Scientists polled by the journal Nature reported mixed feelings about… (Spencer Weiner/Los Angeles…)
Animal research has helped scientists understand human disease, and in some cases, develop cures. But it has also exposed them to an onslaught of attacks -- some violent -- from animal rights activists who question the ethics and necessity of animal experiments.
This week, the journal Nature takes a look at the complicated case of animal activism and its effects on scientific research, publishing the results of a poll of 980 biomedical scientists from around the world.
The vast majority -- 91.7% -- said they agreed or strongly agreed with the statement that "Animal research is essential to the advancement of biomedical science." About 70% of those polled said they conduct experiments on animals.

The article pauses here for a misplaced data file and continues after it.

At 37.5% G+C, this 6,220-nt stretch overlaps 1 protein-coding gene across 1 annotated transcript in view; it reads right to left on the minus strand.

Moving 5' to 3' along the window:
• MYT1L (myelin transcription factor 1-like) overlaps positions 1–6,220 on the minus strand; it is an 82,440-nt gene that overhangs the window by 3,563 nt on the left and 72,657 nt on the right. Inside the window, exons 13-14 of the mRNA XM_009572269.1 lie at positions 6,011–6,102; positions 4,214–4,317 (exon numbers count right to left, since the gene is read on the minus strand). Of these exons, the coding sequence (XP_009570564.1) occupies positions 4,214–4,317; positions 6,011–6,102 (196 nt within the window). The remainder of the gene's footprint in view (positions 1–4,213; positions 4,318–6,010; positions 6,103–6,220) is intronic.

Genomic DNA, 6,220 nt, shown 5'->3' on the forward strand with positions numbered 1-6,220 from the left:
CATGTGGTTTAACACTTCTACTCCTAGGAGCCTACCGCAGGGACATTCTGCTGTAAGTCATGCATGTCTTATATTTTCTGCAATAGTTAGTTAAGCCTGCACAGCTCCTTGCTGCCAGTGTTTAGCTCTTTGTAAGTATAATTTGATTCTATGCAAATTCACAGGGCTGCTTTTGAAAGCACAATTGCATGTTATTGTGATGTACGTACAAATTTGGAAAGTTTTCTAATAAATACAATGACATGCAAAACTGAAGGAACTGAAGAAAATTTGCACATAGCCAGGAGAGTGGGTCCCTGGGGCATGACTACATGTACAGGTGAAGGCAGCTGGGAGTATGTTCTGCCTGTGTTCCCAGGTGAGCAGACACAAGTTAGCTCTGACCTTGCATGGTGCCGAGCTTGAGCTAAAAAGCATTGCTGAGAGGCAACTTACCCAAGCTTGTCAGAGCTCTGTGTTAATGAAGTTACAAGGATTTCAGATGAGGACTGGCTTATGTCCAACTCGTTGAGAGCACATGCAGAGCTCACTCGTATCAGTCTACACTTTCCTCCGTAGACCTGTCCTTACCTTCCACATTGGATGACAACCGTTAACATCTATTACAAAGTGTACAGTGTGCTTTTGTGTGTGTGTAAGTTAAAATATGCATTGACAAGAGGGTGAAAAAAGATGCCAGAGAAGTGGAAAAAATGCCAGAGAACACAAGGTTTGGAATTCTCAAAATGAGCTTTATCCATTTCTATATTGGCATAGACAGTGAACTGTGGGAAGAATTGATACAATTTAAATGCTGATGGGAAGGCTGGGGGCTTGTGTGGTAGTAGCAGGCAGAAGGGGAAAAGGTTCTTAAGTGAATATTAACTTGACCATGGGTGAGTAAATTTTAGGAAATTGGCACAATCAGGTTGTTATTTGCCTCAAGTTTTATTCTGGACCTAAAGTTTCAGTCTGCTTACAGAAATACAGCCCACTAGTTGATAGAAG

At the same time, almost 16% said they had experienced misgivings about the role of animals in their research -- and half of those said that the misgivings had led them to change the direction of their research. Thirty-three percent said they had ethical concerns about the role of animals in their current work.
Many said that discussing the issue of animal testing with the public was very difficult, but there were signs that communication efforts might be improving. More than half said that the institutions they work for encourage them to speak with the public about their work (less than a third reported this to be the case in a 2006 Nature poll.)
Also released Wednesday:
- a comment article by two Oxford researchers arguing that scientists need to speak out in favor of animal research;
- a second comment article by the host of a science TV show in Germany who notes that "the ethics of animal experimentation are not simple," and suggests that researchers are better off if they "stay as far away from the camera as possible," because "[television] is a totally unsuitable platform for delivering complicated information or detailed discussion;"
- and an article about British Ph.D. student Joseph Harris, a cancer researcher (and reluctant participant in animal research) who became the first person convicted under a U.K. law targeting activist extremism.
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